The start of my seventh year of blogging on energy and its related environmental concerns coincides with the start of a new decade, unless you're of the traditional school that believes the twenty-teens don't really begin until next January 1. Over the holidays I was struck by the number of retrospectives focused on the amply eventful, but profoundly disappointing decade that was ending. Having spent several years reassuring my readers that we weren't reliving the 1970s, in retrospect I'm not so sure. Yet as bad as the '70s were on so many levels, they gave birth to the '80s, which brought revitalization and tremendous technological developments, and culminated in the end of a Cold War that most of us had considered perpetual. There's cause for guarded optimism about the decade ahead, particularly for energy, which is still in the early stages of a massive transformation. The 'Teens will test the capacity of current energy systems to support a return to rapid economic growth and of new energy technologies to go from niche to mainstream.
I could fill the rest of this posting with grandiose predictions about the next ten years, but instead I want to focus on two stories that could provide early clues about energy in the crucial 2010-2020 period. The first almost escaped notice in the energy retrospectives I read last week. Many of them, including one in the Wall St. Journal, attributed the recovery of oil prices in 2009 mainly to the stabilization of the financial system, yet scarcely mentioned the essential role of OPEC's self-restraint. According to the figures in the latest public version of the International Energy Agency's Oil Market Report, between May 2008 and February 2009 OPEC reduced its output by more than 10%, taking well over 3 million barrels per day (MBD) off the market in response to a 3% drop in global oil demand. Despite the usual cheating on its official quotas, its members have avoided the competition for shares of a shrinking market that crashed oil prices from the $30s to $11/bbl in the mid-1980s and set up a decade of low oil prices.
In the process, OPEC's spare production capacity has expanded from less than 2 MBD to roughly 6 MBD. That's quite a buffer against a big price spike as the economy recovers, though it's also the reason oil isn't drastically cheaper than it is today. While we can't know precisely what would have happened if, for example, Saudi Arabia had tried to squeeze the output of its new, Texas-sized Khurais field into the market on top of its existing sales, it's a good bet that oil wouldn't be trading anywhere near its current $81/bbl. The reason this is relevant for the decade ahead is that OPEC could be forced to accommodate even bigger increases from the production agreements recently signed in Iraq, along with more reliable output from Nigeria, if that country's ceasefire with rebels in the Niger Delta leads to a lasting resolution of the problems there. With many of the world's best onshore oil prospects currently off-limits for anyone else to develop, OPEC's members and their continued cohesion hold one of the main keys to oil prices in this decade.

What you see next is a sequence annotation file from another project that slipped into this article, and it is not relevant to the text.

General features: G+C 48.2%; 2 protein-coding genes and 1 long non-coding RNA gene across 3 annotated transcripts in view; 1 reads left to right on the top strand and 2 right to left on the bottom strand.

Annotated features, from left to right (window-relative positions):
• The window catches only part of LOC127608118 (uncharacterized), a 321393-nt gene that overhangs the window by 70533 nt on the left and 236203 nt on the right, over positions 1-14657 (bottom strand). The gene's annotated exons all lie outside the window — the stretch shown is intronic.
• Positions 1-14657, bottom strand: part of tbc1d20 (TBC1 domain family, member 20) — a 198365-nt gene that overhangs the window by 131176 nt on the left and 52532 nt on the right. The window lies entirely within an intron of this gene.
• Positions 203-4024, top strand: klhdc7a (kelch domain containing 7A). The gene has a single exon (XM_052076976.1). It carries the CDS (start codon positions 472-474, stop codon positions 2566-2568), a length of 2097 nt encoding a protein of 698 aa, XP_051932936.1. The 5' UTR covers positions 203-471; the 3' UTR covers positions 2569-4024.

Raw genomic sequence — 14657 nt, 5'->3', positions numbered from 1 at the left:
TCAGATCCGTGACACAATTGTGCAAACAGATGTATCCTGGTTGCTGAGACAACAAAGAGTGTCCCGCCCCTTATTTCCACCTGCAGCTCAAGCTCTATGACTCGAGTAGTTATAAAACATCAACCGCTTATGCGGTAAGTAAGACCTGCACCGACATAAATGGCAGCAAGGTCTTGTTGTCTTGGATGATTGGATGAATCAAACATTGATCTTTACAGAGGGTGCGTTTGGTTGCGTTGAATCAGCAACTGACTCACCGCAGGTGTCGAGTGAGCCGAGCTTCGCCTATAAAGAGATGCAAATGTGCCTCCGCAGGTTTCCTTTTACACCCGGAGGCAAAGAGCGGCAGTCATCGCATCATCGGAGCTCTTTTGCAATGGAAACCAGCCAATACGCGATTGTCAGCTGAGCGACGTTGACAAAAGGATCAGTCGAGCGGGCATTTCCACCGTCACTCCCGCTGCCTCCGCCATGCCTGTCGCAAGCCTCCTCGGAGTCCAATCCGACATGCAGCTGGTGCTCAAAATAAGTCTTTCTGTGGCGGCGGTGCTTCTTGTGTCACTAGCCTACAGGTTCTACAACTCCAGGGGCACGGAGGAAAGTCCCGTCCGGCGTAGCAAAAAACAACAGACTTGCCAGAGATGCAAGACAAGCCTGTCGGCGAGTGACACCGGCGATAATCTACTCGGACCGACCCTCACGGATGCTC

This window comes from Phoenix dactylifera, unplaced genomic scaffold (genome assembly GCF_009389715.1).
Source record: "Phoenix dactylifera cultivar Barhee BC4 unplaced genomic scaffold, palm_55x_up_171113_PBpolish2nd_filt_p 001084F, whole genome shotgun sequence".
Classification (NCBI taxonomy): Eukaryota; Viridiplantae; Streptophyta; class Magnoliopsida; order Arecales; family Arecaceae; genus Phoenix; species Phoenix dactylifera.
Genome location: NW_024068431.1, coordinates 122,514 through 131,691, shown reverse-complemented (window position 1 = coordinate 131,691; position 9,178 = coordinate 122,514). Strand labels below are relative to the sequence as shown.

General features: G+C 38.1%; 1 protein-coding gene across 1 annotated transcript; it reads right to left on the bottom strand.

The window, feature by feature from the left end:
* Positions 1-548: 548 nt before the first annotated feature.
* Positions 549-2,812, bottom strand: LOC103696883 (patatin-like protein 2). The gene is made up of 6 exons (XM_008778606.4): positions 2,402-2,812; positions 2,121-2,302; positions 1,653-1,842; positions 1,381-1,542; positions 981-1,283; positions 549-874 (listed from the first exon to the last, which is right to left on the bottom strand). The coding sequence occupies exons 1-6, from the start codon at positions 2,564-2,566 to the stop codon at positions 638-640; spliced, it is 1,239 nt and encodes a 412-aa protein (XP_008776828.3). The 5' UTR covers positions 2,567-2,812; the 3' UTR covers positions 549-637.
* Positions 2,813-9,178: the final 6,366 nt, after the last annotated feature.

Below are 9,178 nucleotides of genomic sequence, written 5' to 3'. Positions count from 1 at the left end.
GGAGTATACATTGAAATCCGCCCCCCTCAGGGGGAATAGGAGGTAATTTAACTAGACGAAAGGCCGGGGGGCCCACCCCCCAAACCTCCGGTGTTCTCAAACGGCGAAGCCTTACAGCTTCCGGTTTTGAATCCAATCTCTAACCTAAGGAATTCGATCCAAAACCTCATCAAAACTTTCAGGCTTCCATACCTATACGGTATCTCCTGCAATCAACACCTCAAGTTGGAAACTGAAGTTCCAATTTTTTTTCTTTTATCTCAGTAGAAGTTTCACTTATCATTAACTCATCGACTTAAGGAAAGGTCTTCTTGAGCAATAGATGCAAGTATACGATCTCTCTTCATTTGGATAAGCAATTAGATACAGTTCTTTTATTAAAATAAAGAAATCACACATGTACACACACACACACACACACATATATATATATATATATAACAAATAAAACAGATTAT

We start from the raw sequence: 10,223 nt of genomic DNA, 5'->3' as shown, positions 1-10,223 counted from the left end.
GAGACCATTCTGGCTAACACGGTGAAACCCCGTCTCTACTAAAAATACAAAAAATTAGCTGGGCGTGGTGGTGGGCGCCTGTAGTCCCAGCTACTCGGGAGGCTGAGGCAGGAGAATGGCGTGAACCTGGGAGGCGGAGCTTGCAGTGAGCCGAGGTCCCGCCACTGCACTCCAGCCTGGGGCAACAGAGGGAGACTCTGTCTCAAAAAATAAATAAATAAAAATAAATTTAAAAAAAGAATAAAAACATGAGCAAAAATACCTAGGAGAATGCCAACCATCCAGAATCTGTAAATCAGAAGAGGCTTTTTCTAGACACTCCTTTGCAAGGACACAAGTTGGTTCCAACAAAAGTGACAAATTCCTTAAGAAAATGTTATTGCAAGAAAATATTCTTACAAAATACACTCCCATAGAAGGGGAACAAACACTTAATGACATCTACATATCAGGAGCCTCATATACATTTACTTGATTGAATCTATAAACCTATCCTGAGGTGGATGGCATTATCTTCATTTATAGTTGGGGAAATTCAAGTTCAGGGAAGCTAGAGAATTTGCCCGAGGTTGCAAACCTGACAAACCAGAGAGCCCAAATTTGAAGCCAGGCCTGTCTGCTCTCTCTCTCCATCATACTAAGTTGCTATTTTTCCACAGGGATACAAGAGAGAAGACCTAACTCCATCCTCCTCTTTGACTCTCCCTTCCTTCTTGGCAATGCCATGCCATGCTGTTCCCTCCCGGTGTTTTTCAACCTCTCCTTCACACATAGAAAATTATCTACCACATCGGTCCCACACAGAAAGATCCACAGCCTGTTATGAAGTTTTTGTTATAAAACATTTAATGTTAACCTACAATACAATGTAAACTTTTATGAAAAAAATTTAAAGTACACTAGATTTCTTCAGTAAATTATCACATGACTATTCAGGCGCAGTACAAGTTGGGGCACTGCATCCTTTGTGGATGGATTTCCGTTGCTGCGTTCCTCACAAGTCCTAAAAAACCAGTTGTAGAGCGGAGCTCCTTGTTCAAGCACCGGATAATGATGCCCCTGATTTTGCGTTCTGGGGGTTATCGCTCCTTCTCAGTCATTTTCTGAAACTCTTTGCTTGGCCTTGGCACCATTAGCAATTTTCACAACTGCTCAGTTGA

Meanwhile the growth of renewable energy faces a number of important tests as it expands beyond the scale at which it can be tucked safely out of sight and out of mind. We've already seen large solar projects in California's Mojave Desert--one of the most reliably sunny spots on the planet--canceled or relocated to accommodate concerns about wilderness preservation, and now I read that the long-suffering developers of the Cape Wind project off Cape Cod are at risk of having the project's location declared a Historic Site by the National Park Service. With all due respect to the local tribes that apparently consider Nantucket Sound to be sacred, it's worth recalling some of the other history of the region that ought to bear on such a finding. In its heyday Nantucket Island was the center of the global whaling industry, made possible by a fleet of tall-masted sailing ships that used wind power to harvest a key energy resource of the time, from the slaughter of whales for their oil. It's hard to think of a better way to recognize that history--and in a more environmentally-sound 21st century way--than by putting up offshore wind turbines to harness the wind for direct energy production.
And while the permitting for America's first offshore wind farm drags on interminably, the UK government is expected to announce the results of its Third Round of offshore wind bids this week. The new installations would add 25,000 MW of new capacity to a base of offshore UK wind farms in operation or under construction that is already about four times larger than that contemplated for Nantucket Sound.
Oil prices and the expansion of renewables are only two of many factors that will determine the shape of the world's energy economy in 2020, though they rank high on my list of things to watch as the decade begins. Tight oil supplies and high prices would do a lot to promote energy efficiency and new vehicle technologies, while lower, more stable prices might result in a return to the complacency we saw in the late 1980s and '90s. And although renewable power sources are hardly the only means for reducing greenhouse gas emissions and rendering our steadily-growing energy use more sustainable, much depends on the capability of wind, solar and geothermal power to continue their recent impressive expansion. That's true whether you are banking on cleantech and "green jobs" to turn around the US economy or merely interested in the size of the potential opportunity for our suddenly-ample natural gas supplies. I look forward to sharing my observations about these and other trends in the months and years ahead.